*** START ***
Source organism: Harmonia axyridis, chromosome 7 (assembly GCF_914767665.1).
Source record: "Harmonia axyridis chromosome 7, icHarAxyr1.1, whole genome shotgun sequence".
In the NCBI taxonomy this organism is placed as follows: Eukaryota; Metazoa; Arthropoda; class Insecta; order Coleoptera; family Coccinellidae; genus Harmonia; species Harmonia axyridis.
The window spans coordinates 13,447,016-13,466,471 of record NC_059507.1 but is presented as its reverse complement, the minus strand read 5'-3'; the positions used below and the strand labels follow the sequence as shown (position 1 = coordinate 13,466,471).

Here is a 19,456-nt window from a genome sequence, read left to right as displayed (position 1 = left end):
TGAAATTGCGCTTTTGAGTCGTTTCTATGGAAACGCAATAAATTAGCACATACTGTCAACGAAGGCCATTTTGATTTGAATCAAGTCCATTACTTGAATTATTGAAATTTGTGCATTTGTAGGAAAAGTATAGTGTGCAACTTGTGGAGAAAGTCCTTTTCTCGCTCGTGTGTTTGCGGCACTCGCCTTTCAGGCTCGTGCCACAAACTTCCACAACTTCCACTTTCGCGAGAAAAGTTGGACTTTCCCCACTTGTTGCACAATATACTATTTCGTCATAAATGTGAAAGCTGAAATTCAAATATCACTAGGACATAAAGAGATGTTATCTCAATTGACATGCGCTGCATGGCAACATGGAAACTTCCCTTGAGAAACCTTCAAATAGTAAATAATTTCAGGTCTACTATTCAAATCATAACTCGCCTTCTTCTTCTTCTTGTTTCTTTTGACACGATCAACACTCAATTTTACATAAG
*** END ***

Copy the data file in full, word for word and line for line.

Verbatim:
Source organism: Harmonia axyridis, chromosome 7 (assembly GCF_914767665.1).
Source record: "Harmonia axyridis chromosome 7, icHarAxyr1.1, whole genome shotgun sequence".
In the NCBI taxonomy this organism is placed as follows: Eukaryota; Metazoa; Arthropoda; class Insecta; order Coleoptera; family Coccinellidae; genus Harmonia; species Harmonia axyridis.
The window spans coordinates 13,447,016-13,466,471 of record NC_059507.1 but is presented as its reverse complement, the minus strand read 5'-3'; the positions used below and the strand labels follow the sequence as shown (position 1 = coordinate 13,466,471).

Here is a 19,456-nt window from a genome sequence, read left to right as displayed (position 1 = left end):
TGAAATTGCGCTTTTGAGTCGTTTCTATGGAAACGCAATAAATTAGCACATACTGTCAACGAAGGCCATTTTGATTTGAATCAAGTCCATTACTTGAATTATTGAAATTTGTGCATTTGTAGGAAAAGTATAGTGTGCAACTTGTGGAGAAAGTCCTTTTCTCGCTCGTGTGTTTGCGGCACTCGCCTTTCAGGCTCGTGCCACAAACTTCCACAACTTCCACTTTCGCGAGAAAAGTTGGACTTTCCCCACTTGTTGCACAATATACTATTTCGTCATAAATGTGAAAGCTGAAATTCAAATATCACTAGGACATAAAGAGATGTTATCTCAATTGACATGCGCTGCATGGCAACATGGAAACTTCCCTTGAGAAACCTTCAAATAGTAAATAATTTCAGGTCTACTATTCAAATCATAACTCGCCTTCTTCTTCTTCTTGTTTCTTTTGACACGATCAACACTCAATTTTACATAAG